What got me was how easy this trick is - and why did it work so well when done under the framework of a journey? Why was this geographic angle superior to a method based upon the senses? It is known that extreme images/scenarios help memory recall as do smells and music, but a journey as outlined above, is by far the most practical approach.
In The Red Queen, Matt Ridley looks at the general differences between men and women when it comes to visuo-spatial tasks. Putting aside the idea that men have generally superior visuo-spatial skills due to polygamy (a phenomena seen in some mice, so not without precedent), the work of Silverman and Eals suggest that our HG past has left indelible imprints upon the modern self due to a division of labour. Whereas men looked for food sources that were 'mobile, distant and unpredictable', women foraged closer to home,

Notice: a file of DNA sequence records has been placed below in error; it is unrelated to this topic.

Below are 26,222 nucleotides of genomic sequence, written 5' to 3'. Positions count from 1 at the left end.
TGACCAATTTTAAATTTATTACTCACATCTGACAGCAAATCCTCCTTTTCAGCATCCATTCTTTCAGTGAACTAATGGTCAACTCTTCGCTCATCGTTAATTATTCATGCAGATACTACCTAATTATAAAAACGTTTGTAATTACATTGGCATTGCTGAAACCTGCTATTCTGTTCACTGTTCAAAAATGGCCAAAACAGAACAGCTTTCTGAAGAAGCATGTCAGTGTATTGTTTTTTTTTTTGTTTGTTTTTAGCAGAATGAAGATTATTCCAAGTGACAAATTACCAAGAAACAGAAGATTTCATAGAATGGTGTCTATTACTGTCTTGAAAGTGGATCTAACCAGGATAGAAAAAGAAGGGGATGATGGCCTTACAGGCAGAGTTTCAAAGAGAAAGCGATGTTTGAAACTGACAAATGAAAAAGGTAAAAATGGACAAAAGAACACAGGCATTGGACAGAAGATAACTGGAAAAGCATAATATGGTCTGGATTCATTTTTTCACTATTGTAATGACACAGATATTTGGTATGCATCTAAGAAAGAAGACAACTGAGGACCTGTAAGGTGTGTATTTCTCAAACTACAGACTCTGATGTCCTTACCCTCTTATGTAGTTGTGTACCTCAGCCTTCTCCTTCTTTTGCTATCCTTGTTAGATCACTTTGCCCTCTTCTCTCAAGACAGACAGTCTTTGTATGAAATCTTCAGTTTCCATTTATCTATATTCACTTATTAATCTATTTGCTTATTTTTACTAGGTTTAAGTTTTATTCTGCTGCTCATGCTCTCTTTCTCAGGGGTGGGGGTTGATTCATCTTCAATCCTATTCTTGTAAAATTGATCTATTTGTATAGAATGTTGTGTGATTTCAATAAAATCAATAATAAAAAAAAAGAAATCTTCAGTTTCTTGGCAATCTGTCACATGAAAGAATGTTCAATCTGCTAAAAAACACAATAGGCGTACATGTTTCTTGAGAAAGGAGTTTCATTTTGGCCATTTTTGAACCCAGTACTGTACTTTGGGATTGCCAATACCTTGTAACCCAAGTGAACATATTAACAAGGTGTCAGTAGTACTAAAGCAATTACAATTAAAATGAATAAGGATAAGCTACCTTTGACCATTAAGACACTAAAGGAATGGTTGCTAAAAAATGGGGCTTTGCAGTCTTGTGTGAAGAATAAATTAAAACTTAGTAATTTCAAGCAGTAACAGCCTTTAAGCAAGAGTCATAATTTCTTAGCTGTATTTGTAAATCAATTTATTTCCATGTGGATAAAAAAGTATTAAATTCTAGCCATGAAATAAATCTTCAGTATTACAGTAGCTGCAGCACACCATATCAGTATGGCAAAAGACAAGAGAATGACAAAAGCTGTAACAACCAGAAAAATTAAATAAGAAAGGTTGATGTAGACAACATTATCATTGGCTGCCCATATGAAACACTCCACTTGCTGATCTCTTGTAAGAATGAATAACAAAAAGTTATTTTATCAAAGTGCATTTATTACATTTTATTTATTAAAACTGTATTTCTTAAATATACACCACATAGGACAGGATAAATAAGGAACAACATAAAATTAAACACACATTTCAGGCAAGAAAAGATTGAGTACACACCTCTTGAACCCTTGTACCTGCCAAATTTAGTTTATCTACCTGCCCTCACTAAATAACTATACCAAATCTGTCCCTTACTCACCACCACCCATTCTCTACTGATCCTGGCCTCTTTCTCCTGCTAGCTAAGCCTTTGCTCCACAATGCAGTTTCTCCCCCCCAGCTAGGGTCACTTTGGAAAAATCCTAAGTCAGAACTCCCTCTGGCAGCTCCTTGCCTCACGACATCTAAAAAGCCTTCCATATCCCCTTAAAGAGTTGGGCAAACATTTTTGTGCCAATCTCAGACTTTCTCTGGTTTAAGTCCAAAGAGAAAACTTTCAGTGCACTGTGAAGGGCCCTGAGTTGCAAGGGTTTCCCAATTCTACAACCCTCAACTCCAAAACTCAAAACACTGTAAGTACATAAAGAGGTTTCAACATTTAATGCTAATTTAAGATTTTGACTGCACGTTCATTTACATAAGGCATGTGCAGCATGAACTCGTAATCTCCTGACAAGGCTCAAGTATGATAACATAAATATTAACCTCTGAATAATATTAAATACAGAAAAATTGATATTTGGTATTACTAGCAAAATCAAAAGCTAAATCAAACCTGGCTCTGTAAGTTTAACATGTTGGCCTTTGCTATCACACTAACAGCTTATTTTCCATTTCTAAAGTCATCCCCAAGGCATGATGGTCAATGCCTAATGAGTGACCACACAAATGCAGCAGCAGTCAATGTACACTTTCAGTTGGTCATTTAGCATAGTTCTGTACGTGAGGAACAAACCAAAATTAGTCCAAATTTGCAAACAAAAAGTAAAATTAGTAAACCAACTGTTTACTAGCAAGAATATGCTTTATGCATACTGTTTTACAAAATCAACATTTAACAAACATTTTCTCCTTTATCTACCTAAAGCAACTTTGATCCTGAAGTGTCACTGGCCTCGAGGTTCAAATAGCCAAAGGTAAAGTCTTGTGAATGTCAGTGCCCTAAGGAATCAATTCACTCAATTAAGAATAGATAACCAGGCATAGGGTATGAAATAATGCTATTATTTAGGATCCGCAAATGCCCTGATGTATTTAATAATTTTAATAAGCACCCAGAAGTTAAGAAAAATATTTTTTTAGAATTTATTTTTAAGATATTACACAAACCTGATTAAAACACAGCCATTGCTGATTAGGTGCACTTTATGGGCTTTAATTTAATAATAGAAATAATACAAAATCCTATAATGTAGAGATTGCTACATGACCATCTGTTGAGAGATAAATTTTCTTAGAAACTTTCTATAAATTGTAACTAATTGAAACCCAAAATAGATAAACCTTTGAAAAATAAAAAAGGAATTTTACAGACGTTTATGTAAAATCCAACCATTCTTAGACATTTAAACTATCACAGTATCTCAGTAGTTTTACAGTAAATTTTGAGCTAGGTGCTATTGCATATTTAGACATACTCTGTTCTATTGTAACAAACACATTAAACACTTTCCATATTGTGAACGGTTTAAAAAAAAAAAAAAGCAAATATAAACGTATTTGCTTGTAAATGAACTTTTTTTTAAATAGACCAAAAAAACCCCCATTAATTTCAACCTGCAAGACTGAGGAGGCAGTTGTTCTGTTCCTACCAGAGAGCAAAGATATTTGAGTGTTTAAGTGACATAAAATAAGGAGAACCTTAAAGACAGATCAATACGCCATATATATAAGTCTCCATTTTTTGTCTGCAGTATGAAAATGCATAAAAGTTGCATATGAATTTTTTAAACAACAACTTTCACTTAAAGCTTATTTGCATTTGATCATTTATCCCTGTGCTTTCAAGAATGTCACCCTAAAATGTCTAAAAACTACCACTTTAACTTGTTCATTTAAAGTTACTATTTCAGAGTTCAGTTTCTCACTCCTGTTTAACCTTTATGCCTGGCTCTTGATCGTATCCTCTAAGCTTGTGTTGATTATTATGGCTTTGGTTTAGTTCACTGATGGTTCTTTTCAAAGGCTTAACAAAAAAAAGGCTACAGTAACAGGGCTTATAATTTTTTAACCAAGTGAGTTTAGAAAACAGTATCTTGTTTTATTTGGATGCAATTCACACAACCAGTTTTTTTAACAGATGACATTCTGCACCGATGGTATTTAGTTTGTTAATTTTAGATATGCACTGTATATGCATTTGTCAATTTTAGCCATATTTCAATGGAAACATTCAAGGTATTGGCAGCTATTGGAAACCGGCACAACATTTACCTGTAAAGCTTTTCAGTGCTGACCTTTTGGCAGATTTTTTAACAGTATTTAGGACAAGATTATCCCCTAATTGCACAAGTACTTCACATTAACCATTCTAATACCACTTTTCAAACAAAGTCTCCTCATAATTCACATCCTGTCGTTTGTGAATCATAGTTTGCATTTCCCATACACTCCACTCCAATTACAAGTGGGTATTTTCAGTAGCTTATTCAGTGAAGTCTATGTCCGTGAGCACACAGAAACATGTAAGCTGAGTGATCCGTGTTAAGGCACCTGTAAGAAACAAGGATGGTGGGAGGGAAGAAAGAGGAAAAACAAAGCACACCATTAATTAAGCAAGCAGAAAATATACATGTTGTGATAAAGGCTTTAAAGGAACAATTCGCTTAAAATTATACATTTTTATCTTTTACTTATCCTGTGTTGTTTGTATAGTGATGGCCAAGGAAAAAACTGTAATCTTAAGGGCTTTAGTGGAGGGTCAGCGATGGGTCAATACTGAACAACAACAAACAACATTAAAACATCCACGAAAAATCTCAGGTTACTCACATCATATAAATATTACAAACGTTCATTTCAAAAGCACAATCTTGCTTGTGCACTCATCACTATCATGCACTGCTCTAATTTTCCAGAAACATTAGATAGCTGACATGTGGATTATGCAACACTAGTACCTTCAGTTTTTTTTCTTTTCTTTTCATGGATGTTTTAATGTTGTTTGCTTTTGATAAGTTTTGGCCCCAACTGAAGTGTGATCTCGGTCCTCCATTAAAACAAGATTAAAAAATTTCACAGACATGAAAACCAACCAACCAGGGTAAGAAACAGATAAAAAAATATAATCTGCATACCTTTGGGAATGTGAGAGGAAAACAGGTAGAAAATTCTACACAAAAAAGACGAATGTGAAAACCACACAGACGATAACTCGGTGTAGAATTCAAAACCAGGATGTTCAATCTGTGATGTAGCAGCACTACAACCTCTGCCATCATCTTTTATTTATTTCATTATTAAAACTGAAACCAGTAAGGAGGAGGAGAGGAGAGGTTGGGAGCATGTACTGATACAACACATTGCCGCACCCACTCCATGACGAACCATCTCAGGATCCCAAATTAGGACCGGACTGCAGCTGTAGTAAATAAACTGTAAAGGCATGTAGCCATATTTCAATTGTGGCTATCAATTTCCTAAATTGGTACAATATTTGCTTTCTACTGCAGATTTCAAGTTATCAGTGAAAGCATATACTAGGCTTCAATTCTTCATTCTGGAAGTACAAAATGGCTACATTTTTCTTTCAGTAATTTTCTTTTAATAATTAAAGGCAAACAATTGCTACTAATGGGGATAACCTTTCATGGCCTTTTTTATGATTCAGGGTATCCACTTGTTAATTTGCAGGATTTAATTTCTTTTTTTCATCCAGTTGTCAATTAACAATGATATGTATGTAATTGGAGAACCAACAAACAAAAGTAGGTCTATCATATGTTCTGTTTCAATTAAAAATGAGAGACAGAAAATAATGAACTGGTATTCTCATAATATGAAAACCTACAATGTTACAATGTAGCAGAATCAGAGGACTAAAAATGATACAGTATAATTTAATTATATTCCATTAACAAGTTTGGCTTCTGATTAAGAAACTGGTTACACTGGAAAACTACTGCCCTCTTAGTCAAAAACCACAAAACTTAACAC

- ...[Silverman and Eals] asked themselves: what special spatial skills would women gatherers need that men would not? One thing they predicted was that women would need to notice things more- to spot roots, mushrooms, berries, plants - and would need to remember landmarks so as to know where to look. So Silverman and Eals did a series of experiments that required students to memorise a picture full of objects and then recall them later, or to sit in a room for three minutes, and then recall what objects were where in the room (the students were told they were merely being asked to wait in the room until a different experiment was ready). On every measure of object memory and location memory, the women students did sixty to seventy per cent better than the men.